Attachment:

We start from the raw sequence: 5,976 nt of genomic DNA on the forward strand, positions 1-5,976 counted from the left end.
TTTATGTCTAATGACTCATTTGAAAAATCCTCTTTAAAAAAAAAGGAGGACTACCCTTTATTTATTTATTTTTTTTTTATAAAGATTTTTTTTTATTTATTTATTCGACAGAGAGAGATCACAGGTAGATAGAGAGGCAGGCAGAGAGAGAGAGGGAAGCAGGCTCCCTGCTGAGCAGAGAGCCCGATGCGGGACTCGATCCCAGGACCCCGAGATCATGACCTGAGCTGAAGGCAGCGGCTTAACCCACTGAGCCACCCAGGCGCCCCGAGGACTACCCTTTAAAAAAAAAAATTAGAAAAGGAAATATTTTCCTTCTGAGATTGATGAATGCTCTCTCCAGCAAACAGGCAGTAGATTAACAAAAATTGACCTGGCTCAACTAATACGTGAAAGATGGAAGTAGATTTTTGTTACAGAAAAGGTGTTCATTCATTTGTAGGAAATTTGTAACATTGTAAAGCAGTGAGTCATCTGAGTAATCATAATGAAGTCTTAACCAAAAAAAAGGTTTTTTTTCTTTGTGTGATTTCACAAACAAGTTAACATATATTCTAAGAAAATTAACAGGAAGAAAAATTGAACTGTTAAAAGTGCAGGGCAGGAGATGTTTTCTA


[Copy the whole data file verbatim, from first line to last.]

We start from the raw sequence: 5,976 nt of genomic DNA on the forward strand, positions 1-5,976 counted from the left end.
TTTATGTCTAATGACTCATTTGAAAAATCCTCTTTAAAAAAAAAGGAGGACTACCCTTTATTTATTTATTTTTTTTTTATAAAGATTTTTTTTTATTTATTTATTCGACAGAGAGAGATCACAGGTAGATAGAGAGGCAGGCAGAGAGAGAGAGGGAAGCAGGCTCCCTGCTGAGCAGAGAGCCCGATGCGGGACTCGATCCCAGGACCCCGAGATCATGACCTGAGCTGAAGGCAGCGGCTTAACCCACTGAGCCACCCAGGCGCCCCGAGGACTACCCTTTAAAAAAAAAAATTAGAAAAGGAAATATTTTCCTTCTGAGATTGATGAATGCTCTCTCCAGCAAACAGGCAGTAGATTAACAAAAATTGACCTGGCTCAACTAATACGTGAAAGATGGAAGTAGATTTTTGTTACAGAAAAGGTGTTCATTCATTTGTAGGAAATTTGTAACATTGTAAAGCAGTGAGTCATCTGAGTAATCATAATGAAGTCTTAACCAAAAAAAAGGTTTTTTTTCTTTGTGTGATTTCACAAACAAGTTAACATATATTCTAAGAAAATTAACAGGAAGAAAAATTGAACTGTTAAAAGTGCAGGGCAGGAGATGTTTTCTA